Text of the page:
We are the Dead

11 Nov

In the hallways of my children’s school, there are small trays set out with paper poppies.  We have all put our pence in the kettle and pinned bright red paper flowers on our jackets and jumpers, in memory of the tragic and honorable dead of World War I.  The poem written by John McCrae in 1915 which sealed in the minds of generations the image of massed buried soldiers and bright fierce poppies never fails to swell my heart and wet my eyes:

In Flanders Fields

In Flanders fields the poppies blow
Between the crosses, row on row,
That mark our place; and in the sky
The larks, still bravely singing, fly
Scarce heard amid the guns below.

We are the Dead. Short days ago
We lived, felt dawn, saw sunset glow,
Loved and were loved, and now we lie,
In Flanders fields.

Take up our quarrel with the foe:
To you from failing hands we throw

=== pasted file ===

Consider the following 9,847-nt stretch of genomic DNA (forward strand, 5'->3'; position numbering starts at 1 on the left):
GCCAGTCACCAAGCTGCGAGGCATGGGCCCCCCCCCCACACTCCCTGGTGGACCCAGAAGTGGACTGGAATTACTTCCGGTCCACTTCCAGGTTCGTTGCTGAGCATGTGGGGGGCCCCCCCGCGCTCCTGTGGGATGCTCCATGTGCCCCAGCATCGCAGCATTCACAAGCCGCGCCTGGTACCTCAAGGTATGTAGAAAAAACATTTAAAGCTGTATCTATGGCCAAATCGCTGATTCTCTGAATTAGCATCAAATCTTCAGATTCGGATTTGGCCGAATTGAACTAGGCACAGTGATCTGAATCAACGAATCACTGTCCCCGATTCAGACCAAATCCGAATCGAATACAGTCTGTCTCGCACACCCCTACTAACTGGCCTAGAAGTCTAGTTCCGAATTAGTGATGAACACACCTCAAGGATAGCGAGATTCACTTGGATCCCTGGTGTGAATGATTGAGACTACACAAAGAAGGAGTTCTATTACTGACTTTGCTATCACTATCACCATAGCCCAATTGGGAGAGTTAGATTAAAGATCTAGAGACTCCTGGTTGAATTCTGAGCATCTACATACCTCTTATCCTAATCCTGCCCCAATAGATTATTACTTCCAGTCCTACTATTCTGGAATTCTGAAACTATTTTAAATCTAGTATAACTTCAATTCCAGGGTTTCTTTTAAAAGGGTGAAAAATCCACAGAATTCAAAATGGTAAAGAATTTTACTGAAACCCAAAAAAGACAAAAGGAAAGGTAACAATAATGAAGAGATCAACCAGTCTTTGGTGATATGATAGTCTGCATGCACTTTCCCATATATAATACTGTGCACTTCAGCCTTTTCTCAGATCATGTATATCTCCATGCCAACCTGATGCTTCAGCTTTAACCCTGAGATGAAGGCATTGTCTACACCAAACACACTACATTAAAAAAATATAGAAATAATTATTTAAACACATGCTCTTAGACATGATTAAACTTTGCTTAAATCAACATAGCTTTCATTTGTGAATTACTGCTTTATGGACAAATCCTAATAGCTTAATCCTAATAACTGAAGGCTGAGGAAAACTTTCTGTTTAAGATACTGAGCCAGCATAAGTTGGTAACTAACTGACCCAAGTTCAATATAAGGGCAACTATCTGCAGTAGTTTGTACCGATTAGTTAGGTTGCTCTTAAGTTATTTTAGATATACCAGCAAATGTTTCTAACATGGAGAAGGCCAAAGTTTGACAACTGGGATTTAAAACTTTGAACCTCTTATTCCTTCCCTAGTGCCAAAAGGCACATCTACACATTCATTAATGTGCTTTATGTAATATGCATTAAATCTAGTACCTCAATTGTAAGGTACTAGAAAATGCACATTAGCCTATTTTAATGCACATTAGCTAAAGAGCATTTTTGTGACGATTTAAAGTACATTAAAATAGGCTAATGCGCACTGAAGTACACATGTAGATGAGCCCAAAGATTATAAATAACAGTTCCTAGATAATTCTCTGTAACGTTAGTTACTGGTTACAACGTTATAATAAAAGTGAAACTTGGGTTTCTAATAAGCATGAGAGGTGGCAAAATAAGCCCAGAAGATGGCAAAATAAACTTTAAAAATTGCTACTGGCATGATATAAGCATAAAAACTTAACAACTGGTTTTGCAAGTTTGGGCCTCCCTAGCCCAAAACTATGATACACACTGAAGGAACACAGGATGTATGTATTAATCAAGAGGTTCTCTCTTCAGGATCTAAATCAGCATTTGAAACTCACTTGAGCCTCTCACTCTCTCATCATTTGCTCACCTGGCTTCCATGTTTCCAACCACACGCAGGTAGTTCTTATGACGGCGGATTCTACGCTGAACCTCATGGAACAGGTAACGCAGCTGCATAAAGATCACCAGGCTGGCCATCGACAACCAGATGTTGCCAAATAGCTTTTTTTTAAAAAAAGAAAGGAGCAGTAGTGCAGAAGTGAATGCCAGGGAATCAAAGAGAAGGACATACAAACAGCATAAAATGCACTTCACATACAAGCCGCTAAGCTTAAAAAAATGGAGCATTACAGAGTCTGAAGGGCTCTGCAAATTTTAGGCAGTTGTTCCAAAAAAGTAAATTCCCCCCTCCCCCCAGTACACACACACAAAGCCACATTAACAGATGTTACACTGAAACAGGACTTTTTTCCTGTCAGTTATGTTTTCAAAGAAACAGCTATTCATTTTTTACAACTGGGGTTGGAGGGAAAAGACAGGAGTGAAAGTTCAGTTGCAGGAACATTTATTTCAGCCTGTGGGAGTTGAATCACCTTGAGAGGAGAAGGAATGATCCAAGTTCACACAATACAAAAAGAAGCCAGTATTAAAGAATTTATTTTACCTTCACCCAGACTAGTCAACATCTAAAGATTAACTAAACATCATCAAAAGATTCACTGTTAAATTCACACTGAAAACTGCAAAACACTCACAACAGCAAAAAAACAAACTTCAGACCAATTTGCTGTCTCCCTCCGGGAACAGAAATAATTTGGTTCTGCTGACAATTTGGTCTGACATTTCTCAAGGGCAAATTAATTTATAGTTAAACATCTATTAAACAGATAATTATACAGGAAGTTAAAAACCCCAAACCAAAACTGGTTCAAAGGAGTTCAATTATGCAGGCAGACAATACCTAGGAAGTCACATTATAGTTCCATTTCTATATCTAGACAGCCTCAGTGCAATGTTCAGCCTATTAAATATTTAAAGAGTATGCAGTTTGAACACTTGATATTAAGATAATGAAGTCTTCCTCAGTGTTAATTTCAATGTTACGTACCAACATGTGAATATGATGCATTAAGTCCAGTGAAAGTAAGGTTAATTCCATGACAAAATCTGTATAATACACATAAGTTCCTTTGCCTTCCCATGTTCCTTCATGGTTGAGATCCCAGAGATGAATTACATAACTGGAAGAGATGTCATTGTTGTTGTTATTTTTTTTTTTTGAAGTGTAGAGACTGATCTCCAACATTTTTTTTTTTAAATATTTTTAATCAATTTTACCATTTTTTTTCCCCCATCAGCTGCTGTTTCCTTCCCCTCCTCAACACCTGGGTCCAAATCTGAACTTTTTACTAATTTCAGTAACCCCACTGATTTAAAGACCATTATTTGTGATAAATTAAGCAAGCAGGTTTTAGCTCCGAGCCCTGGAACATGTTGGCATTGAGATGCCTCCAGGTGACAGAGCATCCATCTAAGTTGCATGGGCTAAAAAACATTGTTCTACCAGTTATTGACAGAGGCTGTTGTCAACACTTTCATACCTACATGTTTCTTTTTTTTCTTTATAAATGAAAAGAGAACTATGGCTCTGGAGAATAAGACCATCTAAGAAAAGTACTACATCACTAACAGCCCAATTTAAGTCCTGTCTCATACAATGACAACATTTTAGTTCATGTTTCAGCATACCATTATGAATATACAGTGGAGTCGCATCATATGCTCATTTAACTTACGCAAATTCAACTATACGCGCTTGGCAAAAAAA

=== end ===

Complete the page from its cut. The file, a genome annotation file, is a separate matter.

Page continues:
The torch; be yours to hold it high.
If ye break faith with us who die
We shall not sleep, though poppies grow
In Flanders fields.

For me, this remembrance is not about patriotism, or pacifism, or politics.  It is a reminder that we are the tongues of the dead.  If they died for justice, if they died foolishly, or bravely, or in fear, only the living can remember them.  I must live with purpose, with intention, before I too am no more than a poppy in a field.

“At the 11th hour of the 11th day of the 11th month”  I’ll spend a moment in silence, to breathe for the dead, for their memory, for their life.   Semper fi.


3 Responses to “We are the Dead”

  1. greatscott3 November 11, 2011 at 10:19 pm #

    Lovely post. War is an ugly business and I am not a fan–but i am so grateful for the unbelievable bravery and hopes for peace and selfless sacrifice of so many soldiers. It’s such a complicated feeling but you put it perfectly–we must think not of the politics but of the people. Remember them their commitment to freedom, be oh so grateful for their service and live our life with purpose to honor the one they sacrificed.


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